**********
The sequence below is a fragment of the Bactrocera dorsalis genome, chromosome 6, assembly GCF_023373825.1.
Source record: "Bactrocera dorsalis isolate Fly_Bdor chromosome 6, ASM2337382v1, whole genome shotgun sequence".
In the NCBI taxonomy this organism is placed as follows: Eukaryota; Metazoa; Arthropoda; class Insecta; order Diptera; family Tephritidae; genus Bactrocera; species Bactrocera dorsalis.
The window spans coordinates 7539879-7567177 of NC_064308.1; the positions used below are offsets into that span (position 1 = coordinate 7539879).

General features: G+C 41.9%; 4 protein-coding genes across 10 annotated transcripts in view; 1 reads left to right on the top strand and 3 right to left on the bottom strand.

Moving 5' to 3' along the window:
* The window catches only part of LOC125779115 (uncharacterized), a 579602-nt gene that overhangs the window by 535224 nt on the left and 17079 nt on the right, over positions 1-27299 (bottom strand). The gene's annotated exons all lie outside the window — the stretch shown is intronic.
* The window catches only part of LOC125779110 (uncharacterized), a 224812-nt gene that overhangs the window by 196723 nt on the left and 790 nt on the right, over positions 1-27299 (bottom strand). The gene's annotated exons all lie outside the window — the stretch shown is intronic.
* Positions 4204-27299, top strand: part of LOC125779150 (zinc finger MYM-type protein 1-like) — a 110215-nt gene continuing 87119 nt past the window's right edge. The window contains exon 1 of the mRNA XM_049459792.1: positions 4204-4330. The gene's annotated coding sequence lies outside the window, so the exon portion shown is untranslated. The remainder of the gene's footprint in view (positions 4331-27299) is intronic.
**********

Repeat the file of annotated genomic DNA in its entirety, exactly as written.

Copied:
The sequence below is a fragment of the Bactrocera dorsalis genome, chromosome 6, assembly GCF_023373825.1.
Source record: "Bactrocera dorsalis isolate Fly_Bdor chromosome 6, ASM2337382v1, whole genome shotgun sequence".
In the NCBI taxonomy this organism is placed as follows: Eukaryota; Metazoa; Arthropoda; class Insecta; order Diptera; family Tephritidae; genus Bactrocera; species Bactrocera dorsalis.
The window spans coordinates 7539879-7567177 of NC_064308.1; the positions used below are offsets into that span (position 1 = coordinate 7539879).

General features: G+C 41.9%; 4 protein-coding genes across 10 annotated transcripts in view; 1 reads left to right on the top strand and 3 right to left on the bottom strand.

Moving 5' to 3' along the window:
* The window catches only part of LOC125779115 (uncharacterized), a 579602-nt gene that overhangs the window by 535224 nt on the left and 17079 nt on the right, over positions 1-27299 (bottom strand). The gene's annotated exons all lie outside the window — the stretch shown is intronic.
* The window catches only part of LOC125779110 (uncharacterized), a 224812-nt gene that overhangs the window by 196723 nt on the left and 790 nt on the right, over positions 1-27299 (bottom strand). The gene's annotated exons all lie outside the window — the stretch shown is intronic.
* Positions 4204-27299, top strand: part of LOC125779150 (zinc finger MYM-type protein 1-like) — a 110215-nt gene continuing 87119 nt past the window's right edge. The window contains exon 1 of the mRNA XM_049459792.1: positions 4204-4330. The gene's annotated coding sequence lies outside the window, so the exon portion shown is untranslated. The remainder of the gene's footprint in view (positions 4331-27299) is intronic.